wa2.gif (4241 bytes)


abut9.gif (3095 bytes)



abut12.gif (3207 bytes)
abut10.gif (3636 bytes)


abut11.gif (4039 bytes)



 

Blind tasting tests should be compulsory for wine writers

You might be surprised to find out that membership of the UKís Circle of Wine Writers currently hovers at around 250. Even though the criterion for joining is that members should be professionally engaged in communicating about wine, it seems implausible that more than 200 people earn their living from wine writing. Of course, they donít. The ranks of the wine writers are swelled by people who fancy dabbling in wine writing yet who lack any significant outlet for their work. Relatively few can boast book commissions from decent publishers, a newspaper column or regular commissions in the trade and consumer magazines. Yet the turn out at most press tastings is impressive.

Iím not complaining too loudly, though, since I was admitted a couple of years ago on the back of a small amount of paying work Ė a move that has helped me gain some significant commissions in publications Iíd never had dreamed of writing for a few years back. But this raises the question: how is the tasting competence of budding wine writers assessed? The simple answer is that it isnít.

Let me make a controversial statement. Experience is valuable, but only when it is coupled with competence. Unless you have the appropriate intelligence and aptitude, experience wonít be fruitful in generating expertise. Letís use a sporting analogy. Consider two footballers, one a 20 year old with great raw ability and a football brain, the other a 40 year old Sunday league player whoís been turning out for his pub team since he was 16. The latter may have vast experience, but could well lack what it takes to have capitalized on this advantage. In contrast, the 20 year old is well equipped to benefit from any experience, and would probably learn more in 6 months than the other bloke did in decades.

My point? You can have vast wine tasting experience, but this doesnít necessarily mean you are equipped to benefit from it. Even the most venerable, experienced tasters might not be making sensible assessments about the wines they are drinking. Thatís why I think it would be a good idea to blind taste test wine writers. Yes, some might fail the test, but at least theyíd then realise that wine writing is not likely to prove the most beneficial application of their talents.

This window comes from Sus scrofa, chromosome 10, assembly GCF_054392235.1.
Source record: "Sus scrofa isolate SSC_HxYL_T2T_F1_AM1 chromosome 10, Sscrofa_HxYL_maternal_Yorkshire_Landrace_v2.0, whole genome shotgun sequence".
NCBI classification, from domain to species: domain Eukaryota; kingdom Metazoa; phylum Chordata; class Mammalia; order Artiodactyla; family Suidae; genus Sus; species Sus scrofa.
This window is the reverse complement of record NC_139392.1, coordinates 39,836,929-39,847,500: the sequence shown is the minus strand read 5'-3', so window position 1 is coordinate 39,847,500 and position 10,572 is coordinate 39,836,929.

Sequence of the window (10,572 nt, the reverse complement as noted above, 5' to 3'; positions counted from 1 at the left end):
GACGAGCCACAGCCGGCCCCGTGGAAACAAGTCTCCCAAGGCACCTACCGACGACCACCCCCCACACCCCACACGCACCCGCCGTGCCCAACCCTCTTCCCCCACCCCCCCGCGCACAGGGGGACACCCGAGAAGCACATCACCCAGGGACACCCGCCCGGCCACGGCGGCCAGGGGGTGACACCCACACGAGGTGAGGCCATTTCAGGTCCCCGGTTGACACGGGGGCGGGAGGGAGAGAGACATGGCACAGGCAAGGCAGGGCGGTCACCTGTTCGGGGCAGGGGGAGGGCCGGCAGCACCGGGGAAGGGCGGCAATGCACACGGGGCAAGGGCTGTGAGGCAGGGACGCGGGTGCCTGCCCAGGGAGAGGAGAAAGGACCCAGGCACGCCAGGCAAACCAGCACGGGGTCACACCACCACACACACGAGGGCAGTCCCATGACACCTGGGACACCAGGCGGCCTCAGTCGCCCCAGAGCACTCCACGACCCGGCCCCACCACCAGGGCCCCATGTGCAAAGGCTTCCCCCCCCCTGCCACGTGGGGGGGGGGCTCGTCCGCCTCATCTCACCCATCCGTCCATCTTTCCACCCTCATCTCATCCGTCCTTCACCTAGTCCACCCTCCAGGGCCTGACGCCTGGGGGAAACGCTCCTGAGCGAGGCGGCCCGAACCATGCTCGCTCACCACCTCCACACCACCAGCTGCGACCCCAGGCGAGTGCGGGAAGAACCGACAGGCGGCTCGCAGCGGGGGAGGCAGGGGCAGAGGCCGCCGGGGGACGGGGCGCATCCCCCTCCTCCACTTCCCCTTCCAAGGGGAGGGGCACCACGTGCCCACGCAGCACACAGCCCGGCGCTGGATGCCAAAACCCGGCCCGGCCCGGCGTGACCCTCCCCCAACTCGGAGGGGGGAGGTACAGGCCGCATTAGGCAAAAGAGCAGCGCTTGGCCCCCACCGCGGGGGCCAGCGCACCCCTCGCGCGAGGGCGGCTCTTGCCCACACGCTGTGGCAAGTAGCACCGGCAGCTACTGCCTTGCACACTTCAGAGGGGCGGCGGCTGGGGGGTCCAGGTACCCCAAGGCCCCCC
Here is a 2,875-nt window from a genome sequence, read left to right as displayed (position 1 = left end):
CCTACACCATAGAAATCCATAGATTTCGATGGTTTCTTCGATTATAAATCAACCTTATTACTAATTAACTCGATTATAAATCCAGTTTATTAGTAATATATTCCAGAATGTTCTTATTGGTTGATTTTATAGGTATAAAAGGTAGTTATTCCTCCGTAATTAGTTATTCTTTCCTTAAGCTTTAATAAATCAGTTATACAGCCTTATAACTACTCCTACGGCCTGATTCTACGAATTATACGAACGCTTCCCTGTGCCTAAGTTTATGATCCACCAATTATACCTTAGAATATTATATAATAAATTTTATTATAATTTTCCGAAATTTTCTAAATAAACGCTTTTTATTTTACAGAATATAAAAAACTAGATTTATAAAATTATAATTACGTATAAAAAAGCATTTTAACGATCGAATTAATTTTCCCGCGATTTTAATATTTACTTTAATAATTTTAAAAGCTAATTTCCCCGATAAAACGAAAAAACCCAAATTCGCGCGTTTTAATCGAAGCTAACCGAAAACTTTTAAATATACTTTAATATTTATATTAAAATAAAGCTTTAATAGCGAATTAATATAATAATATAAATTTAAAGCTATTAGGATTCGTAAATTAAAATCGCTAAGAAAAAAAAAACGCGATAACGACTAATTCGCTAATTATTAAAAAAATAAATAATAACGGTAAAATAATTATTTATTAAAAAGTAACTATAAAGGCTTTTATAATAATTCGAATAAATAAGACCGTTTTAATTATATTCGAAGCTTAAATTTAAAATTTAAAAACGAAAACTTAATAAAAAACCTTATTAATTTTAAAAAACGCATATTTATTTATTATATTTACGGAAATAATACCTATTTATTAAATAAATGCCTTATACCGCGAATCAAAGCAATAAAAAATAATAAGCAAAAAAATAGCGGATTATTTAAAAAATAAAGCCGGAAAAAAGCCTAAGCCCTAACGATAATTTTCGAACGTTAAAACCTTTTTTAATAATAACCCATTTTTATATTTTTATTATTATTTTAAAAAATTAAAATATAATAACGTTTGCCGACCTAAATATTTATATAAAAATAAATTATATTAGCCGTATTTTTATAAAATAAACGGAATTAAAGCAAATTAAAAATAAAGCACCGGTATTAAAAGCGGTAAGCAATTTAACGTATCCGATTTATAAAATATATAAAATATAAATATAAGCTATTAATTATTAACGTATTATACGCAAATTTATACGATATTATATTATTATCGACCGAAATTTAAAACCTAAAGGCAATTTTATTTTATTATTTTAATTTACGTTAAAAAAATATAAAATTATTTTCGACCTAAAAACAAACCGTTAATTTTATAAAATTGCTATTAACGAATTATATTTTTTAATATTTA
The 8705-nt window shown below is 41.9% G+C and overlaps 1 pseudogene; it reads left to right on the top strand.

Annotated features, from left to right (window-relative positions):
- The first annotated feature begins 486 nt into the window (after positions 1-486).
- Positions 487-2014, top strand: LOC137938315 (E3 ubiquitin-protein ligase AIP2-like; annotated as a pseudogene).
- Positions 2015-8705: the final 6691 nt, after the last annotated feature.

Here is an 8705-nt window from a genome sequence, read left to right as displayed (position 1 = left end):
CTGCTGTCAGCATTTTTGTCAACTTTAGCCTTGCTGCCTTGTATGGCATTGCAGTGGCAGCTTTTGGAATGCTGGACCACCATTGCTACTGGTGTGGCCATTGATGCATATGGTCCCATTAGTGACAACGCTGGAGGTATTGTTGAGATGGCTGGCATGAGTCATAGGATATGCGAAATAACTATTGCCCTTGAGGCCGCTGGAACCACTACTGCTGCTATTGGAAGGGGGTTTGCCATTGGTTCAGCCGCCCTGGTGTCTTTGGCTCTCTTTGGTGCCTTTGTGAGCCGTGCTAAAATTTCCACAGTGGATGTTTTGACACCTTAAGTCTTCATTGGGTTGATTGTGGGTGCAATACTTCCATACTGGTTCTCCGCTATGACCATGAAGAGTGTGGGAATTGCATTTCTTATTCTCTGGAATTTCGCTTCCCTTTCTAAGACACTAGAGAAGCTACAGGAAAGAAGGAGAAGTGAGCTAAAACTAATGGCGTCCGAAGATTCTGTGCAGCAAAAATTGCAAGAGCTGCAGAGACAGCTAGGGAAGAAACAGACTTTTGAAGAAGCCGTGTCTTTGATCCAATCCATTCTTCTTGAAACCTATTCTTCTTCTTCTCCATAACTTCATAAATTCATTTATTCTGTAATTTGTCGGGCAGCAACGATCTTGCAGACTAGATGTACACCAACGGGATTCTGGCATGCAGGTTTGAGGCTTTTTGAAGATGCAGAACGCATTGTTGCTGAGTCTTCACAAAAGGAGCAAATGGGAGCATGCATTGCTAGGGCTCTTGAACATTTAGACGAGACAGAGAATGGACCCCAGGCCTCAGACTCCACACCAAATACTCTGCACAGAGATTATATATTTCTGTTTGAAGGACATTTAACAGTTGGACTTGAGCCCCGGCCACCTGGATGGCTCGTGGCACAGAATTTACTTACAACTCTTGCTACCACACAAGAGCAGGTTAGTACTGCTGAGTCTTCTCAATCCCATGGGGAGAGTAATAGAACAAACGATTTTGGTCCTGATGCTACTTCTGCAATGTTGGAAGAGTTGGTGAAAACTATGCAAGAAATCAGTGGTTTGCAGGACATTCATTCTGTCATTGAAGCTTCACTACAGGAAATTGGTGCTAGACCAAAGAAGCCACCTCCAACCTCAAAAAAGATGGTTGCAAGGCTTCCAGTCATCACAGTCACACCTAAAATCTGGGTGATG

What sort of blind tasting to I envisage? Not the sort where you try to guess the wine Ė I think this is a bit daft, a party trick that relies to a degree on luck. But instead Iím advocating the following scenario. You put perhaps a dozen wines in front of someone, identity masked, and ask the subject to say something sensible about them. They might begin by describing the wines. Then perhaps some comments about their style, and possible origin. A comment on their value might be appropriate. Letís face it, if a taster canít distinguish between a £6 new world Chardonnay and a £20 Meursault, either the Meursault has been horridly overoaked (a possibility), or wine is a load of bollocks (unlikely), or the taster lacks competence (also a possibility). You get the point.

Most wine writers would, of course, object to such a test. Theyíd have too much to lose if it exposed them as poor tasters. But I still feel it would be a good idea. Fun, too. In some ways, I admire Robert Parker for using his scoring system (for all its ideological difficulties) because he is putting his neck on the line every time he rates a wine. It would be fun to test him blind to see what his variance was in rating the same wine, say on different days Ė this would be a useful data point. You canít take it away from him, though, that heís prepared to stand up and be counted in a way that few wine writers are.

Back to top